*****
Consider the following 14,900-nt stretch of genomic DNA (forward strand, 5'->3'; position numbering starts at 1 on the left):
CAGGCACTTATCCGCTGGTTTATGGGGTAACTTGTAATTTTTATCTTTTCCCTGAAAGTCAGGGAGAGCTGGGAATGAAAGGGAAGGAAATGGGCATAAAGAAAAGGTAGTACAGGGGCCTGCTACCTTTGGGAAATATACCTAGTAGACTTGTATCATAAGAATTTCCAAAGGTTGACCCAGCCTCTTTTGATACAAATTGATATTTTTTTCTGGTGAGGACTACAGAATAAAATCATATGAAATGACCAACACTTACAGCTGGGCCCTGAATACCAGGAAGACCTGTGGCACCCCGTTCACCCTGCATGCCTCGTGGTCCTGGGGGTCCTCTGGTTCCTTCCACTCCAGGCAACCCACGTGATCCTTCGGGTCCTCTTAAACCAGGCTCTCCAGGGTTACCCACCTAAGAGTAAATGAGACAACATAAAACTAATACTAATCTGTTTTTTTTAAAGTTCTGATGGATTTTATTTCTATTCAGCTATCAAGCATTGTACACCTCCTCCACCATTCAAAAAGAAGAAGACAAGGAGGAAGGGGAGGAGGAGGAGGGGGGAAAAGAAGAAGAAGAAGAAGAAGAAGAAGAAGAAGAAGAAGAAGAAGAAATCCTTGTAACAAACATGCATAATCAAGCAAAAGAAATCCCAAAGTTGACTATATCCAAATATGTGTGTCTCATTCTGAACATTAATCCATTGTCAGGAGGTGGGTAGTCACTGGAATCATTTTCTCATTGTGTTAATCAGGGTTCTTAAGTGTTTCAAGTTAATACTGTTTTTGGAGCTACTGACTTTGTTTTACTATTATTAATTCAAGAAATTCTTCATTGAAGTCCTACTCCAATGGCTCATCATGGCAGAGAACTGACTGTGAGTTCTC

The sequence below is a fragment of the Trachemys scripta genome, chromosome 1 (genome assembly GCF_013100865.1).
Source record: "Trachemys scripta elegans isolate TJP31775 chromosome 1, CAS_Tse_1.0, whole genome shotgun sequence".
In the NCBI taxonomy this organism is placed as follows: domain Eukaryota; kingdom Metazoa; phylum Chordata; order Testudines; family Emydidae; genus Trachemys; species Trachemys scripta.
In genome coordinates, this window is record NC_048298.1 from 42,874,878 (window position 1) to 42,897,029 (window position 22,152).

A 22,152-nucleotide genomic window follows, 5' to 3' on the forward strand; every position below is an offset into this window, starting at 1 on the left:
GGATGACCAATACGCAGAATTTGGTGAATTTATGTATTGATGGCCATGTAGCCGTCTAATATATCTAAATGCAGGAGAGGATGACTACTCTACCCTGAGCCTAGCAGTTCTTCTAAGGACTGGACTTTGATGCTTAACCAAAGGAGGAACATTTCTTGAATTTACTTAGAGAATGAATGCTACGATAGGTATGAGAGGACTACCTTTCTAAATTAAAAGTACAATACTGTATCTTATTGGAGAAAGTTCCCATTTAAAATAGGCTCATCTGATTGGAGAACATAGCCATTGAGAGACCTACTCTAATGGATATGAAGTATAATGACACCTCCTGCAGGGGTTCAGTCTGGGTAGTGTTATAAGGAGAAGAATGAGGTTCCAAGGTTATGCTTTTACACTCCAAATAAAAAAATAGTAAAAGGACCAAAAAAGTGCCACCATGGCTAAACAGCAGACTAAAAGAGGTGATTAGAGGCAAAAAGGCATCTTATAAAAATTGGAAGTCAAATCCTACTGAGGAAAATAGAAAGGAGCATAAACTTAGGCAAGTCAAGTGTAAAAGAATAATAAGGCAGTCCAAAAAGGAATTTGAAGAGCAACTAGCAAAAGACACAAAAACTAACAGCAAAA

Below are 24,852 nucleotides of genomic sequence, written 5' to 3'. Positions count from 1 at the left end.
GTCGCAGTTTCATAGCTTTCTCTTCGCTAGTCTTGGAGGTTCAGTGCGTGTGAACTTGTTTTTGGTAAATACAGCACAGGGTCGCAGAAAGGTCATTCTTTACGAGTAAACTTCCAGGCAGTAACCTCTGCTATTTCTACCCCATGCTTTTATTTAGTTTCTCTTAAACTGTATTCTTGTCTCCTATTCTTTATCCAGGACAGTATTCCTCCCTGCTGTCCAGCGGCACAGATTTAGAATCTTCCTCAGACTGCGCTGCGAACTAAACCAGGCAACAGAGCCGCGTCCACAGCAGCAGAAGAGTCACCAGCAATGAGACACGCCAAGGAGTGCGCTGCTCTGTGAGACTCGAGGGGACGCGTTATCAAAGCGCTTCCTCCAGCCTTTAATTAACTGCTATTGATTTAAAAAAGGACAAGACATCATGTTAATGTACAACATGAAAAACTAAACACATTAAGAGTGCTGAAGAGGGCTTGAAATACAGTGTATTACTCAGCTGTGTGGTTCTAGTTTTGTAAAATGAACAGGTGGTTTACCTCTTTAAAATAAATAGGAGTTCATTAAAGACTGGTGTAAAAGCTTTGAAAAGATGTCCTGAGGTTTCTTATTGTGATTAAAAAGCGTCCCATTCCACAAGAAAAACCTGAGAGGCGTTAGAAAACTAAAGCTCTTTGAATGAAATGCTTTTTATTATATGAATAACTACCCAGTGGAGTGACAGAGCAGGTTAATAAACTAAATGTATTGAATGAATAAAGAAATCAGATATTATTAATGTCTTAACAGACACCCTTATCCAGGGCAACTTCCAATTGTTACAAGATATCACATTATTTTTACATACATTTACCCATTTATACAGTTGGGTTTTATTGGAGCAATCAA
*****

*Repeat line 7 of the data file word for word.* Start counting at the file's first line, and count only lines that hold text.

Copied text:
A 22,152-nucleotide genomic window follows, 5' to 3' on the forward strand; every position below is an offset into this window, starting at 1 on the left: